At the end of the nineteenth century Beamish Hall was still owned by the Edens who remained until 1904 then it passed to the Shaftoes in whose hands it remained until 1949. In 1953 the hall became the regional headquarters for the National Coal Board for ten years and then home of an adult training centre run by Durham County Council. From 1970 it was part of Beamish Museum, housing the initial collections of the museum but in 2000 it became a hotel.
There must have been a prominent house at Beamish from relatively early times, but the core of present day Beamish Hall dates from around 1620 with the main part of the house dating from 1737. There was further remodelling of the building in 1813 and extensions to the entranceway were made in 1901.
Mining at Beamish
It was Morton Davison of Beamish Hall who opened the first known colliery at Beamish in 1763. It was unusual because although it was only about 8 miles south-west from Newcastle and situated amongst coal mines that generally shipped coals to the Tyne, the coals from Beamish colliery were sent, “by means of fixed engines, inclined planes, and horses” to Fatfield on the River Wear, a distance of about 6 miles.
For many years a powerful coal owning cartel called the “Grand Allies” gained the mining rights here after Beamish was acquired from the Davison family in the 1700s. By the 1830s the colliery belonged to Sir Robert Eden.
Two early wooden wagonways served Beamish collieries. One was Beamish wagonway, linked to coal staithes at Chatershaugh and Fatfield on the River Wear. This railroad developed by Sir John Eden of Beamish Hall partly followed the course of what is now the A693 in the Pelton and Handenhold areas. A branch of the Tanfield wagonway also operated in this area.
This line headed north west from Beamish and then north to the River Tyne at Dunston. Steam locomotives now work part of this line as a tourist attraction called the Tanfield Railway but of course the original wooden wagonway has long since gone.
A separate branch of the Tanfield wagonway further to the north and crossed a stream by means of the Causey Arch railway bridge of 1727, the oldest existing railway bridge in the world. This was an earlier stretch of line than that which was linked to Beamish. Here however we have strayed beyond the bounds of Beamish. We should of course note that it was horses and not steam locomotives that operated the early wooden wagonways of the 1700s.
Other mines opened at Beamish in the later eighteenth and through into the twentieth century included Edge Pit of 1763, the 2nd pit of 1784, the 5th and 6th pit of 1784, the Water Pit of 1832 and Air Pit of 1849. There were other small pits in the area including the Beamish Ice Pit, Beamish Centre Pit and Beamish Dike Pit all in the region of No Place and all marked on the 1860s Ordnance Survey map.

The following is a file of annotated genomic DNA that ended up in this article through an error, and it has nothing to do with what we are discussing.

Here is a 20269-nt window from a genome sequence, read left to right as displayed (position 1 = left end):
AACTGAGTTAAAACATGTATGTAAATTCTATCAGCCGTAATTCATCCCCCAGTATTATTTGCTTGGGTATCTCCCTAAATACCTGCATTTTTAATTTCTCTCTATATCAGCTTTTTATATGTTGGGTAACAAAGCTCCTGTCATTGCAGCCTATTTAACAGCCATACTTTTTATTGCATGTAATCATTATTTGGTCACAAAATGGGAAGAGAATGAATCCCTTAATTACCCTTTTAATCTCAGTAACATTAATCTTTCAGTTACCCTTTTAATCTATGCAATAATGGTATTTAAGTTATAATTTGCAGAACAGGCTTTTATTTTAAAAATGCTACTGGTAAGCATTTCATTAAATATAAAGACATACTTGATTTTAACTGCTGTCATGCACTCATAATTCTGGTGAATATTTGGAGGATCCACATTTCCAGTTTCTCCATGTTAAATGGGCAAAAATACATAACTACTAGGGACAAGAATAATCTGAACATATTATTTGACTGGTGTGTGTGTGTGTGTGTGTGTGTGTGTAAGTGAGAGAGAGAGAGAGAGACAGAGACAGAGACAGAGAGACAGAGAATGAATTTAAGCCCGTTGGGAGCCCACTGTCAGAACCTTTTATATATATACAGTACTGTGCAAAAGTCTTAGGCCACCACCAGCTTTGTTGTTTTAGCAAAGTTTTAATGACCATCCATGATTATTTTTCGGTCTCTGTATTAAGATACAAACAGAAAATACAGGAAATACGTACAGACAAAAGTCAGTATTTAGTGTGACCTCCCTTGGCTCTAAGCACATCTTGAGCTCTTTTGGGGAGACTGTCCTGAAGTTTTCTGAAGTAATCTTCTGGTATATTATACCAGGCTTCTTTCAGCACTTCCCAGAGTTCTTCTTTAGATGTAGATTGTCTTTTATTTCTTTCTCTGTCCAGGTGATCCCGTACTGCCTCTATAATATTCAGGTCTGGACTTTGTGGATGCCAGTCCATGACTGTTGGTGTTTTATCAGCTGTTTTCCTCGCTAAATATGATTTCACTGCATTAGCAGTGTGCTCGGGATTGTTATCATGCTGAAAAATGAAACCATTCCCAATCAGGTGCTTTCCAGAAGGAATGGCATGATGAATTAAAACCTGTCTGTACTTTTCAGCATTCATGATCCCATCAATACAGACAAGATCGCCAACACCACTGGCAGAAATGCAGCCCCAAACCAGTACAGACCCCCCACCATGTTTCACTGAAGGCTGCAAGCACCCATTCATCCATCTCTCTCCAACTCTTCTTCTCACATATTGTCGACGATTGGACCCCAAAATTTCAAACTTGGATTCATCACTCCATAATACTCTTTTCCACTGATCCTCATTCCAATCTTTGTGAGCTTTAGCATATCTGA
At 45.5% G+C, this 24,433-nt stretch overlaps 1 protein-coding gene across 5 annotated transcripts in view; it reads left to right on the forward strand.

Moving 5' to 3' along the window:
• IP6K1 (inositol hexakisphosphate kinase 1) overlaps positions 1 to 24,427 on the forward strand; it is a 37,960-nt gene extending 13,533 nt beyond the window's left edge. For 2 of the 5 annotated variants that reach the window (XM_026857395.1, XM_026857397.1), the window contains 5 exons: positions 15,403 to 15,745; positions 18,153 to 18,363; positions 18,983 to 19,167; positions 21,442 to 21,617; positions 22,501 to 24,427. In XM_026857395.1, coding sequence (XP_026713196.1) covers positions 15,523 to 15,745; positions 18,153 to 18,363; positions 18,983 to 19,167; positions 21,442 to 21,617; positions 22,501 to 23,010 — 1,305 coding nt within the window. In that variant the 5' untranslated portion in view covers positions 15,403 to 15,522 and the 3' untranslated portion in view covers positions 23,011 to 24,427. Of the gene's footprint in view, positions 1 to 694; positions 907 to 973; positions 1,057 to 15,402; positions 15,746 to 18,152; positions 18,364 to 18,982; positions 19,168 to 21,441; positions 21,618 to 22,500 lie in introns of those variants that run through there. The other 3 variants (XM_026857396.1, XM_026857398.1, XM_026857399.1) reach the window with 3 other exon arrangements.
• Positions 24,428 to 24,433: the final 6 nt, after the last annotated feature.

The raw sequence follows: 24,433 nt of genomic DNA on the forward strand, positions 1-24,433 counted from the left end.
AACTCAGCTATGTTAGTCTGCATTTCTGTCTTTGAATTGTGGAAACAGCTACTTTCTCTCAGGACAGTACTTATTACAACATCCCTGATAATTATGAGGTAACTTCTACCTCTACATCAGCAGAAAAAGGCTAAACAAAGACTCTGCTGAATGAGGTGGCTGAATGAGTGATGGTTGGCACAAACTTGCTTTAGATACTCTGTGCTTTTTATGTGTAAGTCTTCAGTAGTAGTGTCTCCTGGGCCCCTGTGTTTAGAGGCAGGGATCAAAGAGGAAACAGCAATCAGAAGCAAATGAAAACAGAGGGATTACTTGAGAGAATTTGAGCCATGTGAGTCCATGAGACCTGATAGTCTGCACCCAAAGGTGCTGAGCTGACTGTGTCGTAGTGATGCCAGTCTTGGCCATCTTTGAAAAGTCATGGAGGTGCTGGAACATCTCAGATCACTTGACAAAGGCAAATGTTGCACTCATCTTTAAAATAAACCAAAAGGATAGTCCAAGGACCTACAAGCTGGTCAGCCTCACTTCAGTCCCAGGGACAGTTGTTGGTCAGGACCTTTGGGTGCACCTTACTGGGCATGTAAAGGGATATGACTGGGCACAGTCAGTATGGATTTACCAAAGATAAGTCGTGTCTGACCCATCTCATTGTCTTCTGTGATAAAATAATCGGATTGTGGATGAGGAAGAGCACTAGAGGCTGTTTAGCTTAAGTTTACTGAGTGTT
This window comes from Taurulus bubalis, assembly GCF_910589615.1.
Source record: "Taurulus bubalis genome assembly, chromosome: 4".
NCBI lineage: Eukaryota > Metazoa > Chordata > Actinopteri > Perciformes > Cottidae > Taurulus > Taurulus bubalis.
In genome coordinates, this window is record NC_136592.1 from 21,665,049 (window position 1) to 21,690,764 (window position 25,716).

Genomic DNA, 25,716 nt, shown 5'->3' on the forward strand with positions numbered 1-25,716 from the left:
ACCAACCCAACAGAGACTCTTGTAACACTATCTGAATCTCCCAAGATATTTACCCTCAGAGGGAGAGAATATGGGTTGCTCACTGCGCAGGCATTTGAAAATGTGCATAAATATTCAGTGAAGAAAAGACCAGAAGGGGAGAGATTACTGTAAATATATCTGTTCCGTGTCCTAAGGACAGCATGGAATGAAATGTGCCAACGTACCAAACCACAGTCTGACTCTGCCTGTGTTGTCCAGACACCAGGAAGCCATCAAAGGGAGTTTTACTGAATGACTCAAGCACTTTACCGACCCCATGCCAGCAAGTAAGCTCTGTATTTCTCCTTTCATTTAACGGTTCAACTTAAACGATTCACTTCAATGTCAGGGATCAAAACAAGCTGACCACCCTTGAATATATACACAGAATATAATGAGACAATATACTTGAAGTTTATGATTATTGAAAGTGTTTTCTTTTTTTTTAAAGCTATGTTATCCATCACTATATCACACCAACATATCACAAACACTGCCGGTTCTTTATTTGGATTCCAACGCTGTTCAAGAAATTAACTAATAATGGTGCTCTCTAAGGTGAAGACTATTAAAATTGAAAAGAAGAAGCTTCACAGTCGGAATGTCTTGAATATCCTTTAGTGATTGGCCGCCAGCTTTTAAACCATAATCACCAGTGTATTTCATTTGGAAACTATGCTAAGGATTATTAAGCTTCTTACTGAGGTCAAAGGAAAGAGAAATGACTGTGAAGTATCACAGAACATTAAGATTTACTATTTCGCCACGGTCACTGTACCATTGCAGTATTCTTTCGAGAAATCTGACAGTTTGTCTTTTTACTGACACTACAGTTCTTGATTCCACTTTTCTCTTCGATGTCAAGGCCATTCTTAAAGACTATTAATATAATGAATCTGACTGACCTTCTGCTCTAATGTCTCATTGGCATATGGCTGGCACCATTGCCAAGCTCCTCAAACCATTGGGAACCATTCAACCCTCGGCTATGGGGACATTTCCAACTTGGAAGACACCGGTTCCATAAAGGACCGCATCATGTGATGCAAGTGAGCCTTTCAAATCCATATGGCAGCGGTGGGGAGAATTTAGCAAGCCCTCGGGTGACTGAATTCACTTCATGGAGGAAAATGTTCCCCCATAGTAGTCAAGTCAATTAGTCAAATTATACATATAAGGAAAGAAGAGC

Deeper mining came to the area in the 1820s and 1830s that resulted in a significant increase in the production of coal. This caused an expansion of housing in the Beamish area. The Beamish 2nd pit opened as a new mine in 1824 and close by, near No Place, East Stanley Colliery (Beamish Colliery East Stanley Pit) opened in 1833.
By the 1850s the mine interests were in the hands of the ever-expanding coal owning business of the Joicey family and continued to be so throughout the rest of the century. In the 1920s they came under the ownership of Lambton, Hetton and Joicey Collieries Ltd but mining activity ceased at Beamish in 1966.
Before the time of the Joiceys, the local mines at Beamish had been linked to staithes on the River Wear at Chatershaugh and Fatfield near Washington via the Beamish wagonway that dated back to the 1780s.
From the Washington riverside coal was carried down the river by keelboats to waiting Sunderland ships. Like many mine owners of the time, the Joiceys were always looking for ways to reduce costs and improve the speed and efficiency of the coal exporting process. Their answer was to link the old Beamish wagonway to the Stanhope and Tyne railway at Ouston enabling coal to be taken to Pelaw Main Staithes on the River Tyne near Bill Quay. Here improved staithe developments allowed coal to be loaded directly on to waiting ships.
Despite the early development of collieries in the Beamish area, the pit village south east of Beamish Hall saw most growth in the second half of the nineteenth century.
The 1860s map shows there were at that time only a few houses and buildings in the area. One notable building that is still there today is The Shepherd and Shepherdess Inn. The painted lead figures of a shepherd and shepherdess outside this pub are said to have been smuggled into the country as works of art at a time when most lead was being claimed for the Napoleonic War effort. The pub is a familiar place to visitors at neighbouring Beamish Museum as it stands quite close to the museum entrance.
In the 1830s and 1850s the mining settlement of Pit Hill, which became Beamish village was described as a hamlet of “two farmsteads and two public houses”. The place was occupied by the viewer, agent, overmen and mechanics of adjacent pits.
Close to the Shepherd and Shepherdess are almshouses called Methold Houses built for the relief of the poor in 1863. The almshouses were built by John Eden (formerly John Methold) of Beamish Hall for the relief of eleven poor people with money donated by the donor for their upkeep.